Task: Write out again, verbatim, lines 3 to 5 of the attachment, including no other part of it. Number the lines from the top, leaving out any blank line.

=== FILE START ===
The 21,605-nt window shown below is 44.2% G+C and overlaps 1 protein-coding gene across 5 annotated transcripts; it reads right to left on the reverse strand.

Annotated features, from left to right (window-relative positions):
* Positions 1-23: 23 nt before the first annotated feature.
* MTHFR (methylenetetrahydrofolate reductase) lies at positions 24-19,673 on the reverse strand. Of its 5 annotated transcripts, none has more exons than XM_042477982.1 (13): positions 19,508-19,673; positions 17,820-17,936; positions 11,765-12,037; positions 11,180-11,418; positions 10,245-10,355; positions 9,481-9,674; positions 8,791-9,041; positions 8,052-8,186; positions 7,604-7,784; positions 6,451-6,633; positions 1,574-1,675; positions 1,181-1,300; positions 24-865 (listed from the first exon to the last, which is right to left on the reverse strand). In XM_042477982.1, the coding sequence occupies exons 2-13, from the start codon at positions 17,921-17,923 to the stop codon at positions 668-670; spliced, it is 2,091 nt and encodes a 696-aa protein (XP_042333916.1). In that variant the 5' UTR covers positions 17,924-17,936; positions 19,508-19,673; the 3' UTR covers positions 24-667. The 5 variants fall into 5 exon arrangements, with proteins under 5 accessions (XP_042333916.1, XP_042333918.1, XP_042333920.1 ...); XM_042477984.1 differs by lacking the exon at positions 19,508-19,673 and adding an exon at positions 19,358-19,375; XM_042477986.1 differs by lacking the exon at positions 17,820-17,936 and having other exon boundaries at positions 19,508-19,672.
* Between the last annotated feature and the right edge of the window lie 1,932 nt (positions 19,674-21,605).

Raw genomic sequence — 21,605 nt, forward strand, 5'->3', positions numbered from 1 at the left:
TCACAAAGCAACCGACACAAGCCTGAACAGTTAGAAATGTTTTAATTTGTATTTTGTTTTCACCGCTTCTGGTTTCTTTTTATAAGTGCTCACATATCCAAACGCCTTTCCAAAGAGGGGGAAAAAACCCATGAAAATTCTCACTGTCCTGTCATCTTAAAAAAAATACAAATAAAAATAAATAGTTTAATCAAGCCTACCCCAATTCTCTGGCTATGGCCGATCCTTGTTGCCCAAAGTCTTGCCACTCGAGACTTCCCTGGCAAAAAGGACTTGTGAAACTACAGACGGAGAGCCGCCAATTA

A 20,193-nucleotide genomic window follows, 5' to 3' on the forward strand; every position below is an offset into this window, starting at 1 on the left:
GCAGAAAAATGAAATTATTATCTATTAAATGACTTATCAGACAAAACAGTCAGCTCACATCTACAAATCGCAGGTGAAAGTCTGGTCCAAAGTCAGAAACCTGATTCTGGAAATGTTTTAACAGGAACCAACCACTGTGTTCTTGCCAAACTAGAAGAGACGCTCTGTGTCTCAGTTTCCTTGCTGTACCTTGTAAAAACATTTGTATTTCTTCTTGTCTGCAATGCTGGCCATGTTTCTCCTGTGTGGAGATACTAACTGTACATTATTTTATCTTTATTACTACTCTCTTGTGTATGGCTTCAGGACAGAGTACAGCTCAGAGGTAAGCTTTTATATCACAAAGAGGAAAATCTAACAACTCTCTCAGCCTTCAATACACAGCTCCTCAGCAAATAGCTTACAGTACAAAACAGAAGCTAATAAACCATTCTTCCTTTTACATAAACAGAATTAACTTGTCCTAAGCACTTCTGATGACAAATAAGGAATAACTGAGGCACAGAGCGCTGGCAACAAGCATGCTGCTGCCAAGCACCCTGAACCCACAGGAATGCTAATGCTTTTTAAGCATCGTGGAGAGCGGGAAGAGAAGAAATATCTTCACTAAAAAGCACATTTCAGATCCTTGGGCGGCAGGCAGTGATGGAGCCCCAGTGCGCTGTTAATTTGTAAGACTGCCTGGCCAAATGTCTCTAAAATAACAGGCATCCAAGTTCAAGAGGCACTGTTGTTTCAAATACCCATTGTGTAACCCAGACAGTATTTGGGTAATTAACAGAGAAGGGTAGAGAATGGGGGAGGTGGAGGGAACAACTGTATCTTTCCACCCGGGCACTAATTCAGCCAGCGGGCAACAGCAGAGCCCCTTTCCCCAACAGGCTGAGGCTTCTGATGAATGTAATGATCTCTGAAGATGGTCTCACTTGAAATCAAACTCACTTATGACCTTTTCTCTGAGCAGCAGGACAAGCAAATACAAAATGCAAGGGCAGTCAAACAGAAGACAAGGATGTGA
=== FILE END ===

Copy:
* Positions 1-23: 23 nt before the first annotated feature.
* MTHFR (methylenetetrahydrofolate reductase) lies at positions 24-19,673 on the reverse strand. Of its 5 annotated transcripts, none has more exons than XM_042477982.1 (13): positions 19,508-19,673; positions 17,820-17,936; positions 11,765-12,037; positions 11,180-11,418; positions 10,245-10,355; positions 9,481-9,674; positions 8,791-9,041; positions 8,052-8,186; positions 7,604-7,784; positions 6,451-6,633; positions 1,574-1,675; positions 1,181-1,300; positions 24-865 (listed from the first exon to the last, which is right to left on the reverse strand). In XM_042477982.1, the coding sequence occupies exons 2-13, from the start codon at positions 17,921-17,923 to the stop codon at positions 668-670; spliced, it is 2,091 nt and encodes a 696-aa protein (XP_042333916.1). In that variant the 5' UTR covers positions 17,924-17,936; positions 19,508-19,673; the 3' UTR covers positions 24-667. The 5 variants fall into 5 exon arrangements, with proteins under 5 accessions (XP_042333916.1, XP_042333918.1, XP_042333920.1 ...); XM_042477984.1 differs by lacking the exon at positions 19,508-19,673 and adding an exon at positions 19,358-19,375; XM_042477986.1 differs by lacking the exon at positions 17,820-17,936 and having other exon boundaries at positions 19,508-19,672.
* Between the last annotated feature and the right edge of the window lie 1,932 nt (positions 19,674-21,605).